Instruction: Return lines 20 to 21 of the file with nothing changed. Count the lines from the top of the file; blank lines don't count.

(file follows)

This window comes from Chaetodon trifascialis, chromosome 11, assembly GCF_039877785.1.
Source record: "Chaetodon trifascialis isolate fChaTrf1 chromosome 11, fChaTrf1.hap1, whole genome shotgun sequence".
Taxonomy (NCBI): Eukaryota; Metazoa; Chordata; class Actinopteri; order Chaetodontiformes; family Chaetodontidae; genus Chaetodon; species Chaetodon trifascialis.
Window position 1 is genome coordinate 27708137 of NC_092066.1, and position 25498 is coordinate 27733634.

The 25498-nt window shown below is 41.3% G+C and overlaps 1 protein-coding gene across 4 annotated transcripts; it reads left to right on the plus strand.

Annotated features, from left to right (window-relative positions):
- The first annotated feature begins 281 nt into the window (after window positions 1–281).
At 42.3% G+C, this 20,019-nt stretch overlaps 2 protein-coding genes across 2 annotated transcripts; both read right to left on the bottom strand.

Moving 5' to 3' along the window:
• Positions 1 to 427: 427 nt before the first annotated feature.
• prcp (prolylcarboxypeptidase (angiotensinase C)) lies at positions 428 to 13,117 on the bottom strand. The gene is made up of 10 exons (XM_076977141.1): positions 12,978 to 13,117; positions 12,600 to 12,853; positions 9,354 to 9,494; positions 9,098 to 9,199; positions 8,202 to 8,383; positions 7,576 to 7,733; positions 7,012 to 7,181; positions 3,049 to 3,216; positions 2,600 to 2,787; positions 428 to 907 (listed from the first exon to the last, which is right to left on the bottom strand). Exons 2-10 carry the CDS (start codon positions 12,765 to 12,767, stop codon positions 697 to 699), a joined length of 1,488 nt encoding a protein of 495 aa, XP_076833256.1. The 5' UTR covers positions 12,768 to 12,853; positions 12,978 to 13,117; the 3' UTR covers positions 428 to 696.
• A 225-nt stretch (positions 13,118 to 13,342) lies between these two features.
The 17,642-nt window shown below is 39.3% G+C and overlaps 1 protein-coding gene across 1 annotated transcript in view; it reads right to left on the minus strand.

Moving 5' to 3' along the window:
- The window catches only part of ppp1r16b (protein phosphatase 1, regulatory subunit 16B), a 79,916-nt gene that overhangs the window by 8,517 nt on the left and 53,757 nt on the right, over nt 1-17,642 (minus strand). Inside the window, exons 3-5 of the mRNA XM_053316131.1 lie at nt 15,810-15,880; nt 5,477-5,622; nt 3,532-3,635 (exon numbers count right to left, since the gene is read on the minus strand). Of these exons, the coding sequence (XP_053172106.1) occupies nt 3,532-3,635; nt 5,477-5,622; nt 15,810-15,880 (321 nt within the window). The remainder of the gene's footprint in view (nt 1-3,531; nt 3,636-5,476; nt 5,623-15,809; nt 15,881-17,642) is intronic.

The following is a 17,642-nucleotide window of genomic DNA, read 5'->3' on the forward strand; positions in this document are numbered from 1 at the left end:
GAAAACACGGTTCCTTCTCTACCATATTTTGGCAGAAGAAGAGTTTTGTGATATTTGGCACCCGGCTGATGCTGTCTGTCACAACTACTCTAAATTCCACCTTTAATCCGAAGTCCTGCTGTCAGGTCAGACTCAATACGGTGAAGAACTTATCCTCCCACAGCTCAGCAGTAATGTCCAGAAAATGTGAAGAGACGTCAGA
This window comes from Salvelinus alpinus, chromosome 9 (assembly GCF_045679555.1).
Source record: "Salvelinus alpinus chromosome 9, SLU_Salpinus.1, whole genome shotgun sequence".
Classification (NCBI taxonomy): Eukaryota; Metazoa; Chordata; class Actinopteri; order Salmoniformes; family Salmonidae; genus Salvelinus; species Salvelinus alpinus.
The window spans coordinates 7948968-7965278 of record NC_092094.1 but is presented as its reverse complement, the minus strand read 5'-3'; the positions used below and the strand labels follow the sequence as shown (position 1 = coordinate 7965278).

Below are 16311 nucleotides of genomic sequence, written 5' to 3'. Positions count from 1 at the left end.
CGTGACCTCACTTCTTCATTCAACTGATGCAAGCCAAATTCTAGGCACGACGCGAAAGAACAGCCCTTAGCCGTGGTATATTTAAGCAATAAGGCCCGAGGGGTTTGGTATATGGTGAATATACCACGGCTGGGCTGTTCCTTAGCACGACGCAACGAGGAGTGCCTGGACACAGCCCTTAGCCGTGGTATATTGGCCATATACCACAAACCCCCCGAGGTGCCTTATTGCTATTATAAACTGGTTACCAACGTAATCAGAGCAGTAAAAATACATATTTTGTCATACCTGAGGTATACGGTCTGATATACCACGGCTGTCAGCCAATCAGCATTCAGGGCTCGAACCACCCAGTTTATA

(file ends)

Classification (NCBI taxonomy): Eukaryota; Metazoa; Chordata; class Actinopteri; order Salmoniformes; family Salmonidae; genus Salvelinus; species Salvelinus alpinus.
The window spans coordinates 7948968-7965278 of record NC_092094.1 but is presented as its reverse complement, the minus strand read 5'-3'; the positions used below and the strand labels follow the sequence as shown (position 1 = coordinate 7965278).